Top 5 Mistakes IT People Make in Physical Security

By: John Honovich, Published on Mar 19, 2009

IT convergence creates high anticipation and anxiety. New people entering physical security is one of the most emotional. The security systems market is a lot like Las Vegas - growing quickly, few of us are actually natives of the security industry; Over the last decade, most of us have migrated from IT (including myself).

A lot of the debate centers around whether IT will save or destroy physical security. Certainly Cisco is the most visible representation of this issue but the same concern arises each time major new IT companies or executives enter the space. This week, traditional leader Pelco hired an executive from Nortel, last month a video surveillance company hired an executive from Apple. By contrast, IP market leader Axis has recently hired a string of security system executives from Lenel, Honeywell and Panasonic.

Not Primarily a Conflict Between IT and Security

From reviewing dozens of video surveillance companies, I think the perceived conflict between IT and Security is misleading. While there is certainly tension among companies and inside of companies, that's usually not the root cause.

Security vs. Other Business Units

Most industry people have heard the expression that "security is a cost center." I think this is valid but incomplete in describing the challenges for security.

Business activities that do not generate revenue certainly have harder times justifying projects. This should not be overlooked However, security is not alone as a cost center - so is accounting and HR. This does not stop these other business units from commanding and deploying expensive IT projects.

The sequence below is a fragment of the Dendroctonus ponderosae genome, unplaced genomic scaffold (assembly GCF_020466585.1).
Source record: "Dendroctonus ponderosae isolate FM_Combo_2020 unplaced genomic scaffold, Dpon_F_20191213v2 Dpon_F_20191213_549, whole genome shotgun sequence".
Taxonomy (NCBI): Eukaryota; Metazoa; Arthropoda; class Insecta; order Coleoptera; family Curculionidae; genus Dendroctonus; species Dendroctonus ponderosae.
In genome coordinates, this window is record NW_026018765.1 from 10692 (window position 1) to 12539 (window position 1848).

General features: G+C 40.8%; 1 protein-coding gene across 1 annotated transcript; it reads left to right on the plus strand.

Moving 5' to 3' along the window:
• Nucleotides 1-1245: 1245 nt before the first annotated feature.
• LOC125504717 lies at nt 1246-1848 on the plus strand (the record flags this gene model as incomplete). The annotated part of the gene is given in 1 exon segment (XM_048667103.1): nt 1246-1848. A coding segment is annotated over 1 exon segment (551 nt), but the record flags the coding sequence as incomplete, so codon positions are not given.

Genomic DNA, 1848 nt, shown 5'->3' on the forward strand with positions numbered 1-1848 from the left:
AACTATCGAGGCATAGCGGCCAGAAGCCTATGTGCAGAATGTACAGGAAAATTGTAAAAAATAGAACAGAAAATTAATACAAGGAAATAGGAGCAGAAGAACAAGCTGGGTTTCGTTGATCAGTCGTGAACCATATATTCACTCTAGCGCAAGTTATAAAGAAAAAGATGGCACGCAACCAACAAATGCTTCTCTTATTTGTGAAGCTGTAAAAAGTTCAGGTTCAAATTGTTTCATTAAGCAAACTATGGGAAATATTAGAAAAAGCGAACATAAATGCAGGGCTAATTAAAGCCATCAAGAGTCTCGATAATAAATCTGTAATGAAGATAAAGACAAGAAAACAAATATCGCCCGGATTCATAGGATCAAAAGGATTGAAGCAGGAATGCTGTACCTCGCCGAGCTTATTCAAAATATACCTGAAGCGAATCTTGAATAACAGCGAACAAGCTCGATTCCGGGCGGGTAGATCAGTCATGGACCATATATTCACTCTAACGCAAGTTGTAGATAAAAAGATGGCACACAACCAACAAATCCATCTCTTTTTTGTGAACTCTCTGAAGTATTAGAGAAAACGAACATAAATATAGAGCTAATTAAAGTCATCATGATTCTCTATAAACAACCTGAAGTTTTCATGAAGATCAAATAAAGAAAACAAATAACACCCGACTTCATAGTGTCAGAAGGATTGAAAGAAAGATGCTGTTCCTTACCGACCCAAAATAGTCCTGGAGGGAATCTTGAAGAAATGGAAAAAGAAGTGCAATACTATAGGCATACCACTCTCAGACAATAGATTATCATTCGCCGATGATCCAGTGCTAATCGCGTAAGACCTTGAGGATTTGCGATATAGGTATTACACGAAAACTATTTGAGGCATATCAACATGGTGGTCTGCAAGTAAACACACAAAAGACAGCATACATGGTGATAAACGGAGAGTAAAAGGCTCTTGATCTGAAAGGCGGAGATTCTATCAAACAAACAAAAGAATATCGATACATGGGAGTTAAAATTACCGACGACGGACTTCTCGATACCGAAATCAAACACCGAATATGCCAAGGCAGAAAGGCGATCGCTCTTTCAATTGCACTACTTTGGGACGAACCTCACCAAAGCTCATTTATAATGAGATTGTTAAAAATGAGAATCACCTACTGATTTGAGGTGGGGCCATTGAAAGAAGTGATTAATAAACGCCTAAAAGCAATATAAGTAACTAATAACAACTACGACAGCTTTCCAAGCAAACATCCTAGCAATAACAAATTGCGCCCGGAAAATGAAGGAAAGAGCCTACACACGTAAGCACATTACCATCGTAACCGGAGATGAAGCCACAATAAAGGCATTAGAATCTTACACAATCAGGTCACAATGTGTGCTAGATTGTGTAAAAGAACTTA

Security Deals with Rare and Frequently Hard to Predict Events

Organizations tend to prefer funding projects that show tangible results. Security projects frequently cannot accomplish this (no way to show greater sales plus it's hard to show losses prevented).

When you cannot clearly show results, spending tends to be limited and driven emotionally. For instance 9/11 is an extreme example of the spending variation that occurs in security. It's difficult to predict many security incidents (especially the most damaging) so before one occurs, you generally see significant under-investment in security. Then as soon as an event does occur, organizations over-compensate and flood spending into security. This makes security very sensitive to booms and busts (a bust I believe we could face in the next few years unless a new security threat emerges). It also makes it very easy for organizations to cut spending on security when faced with budget cuts.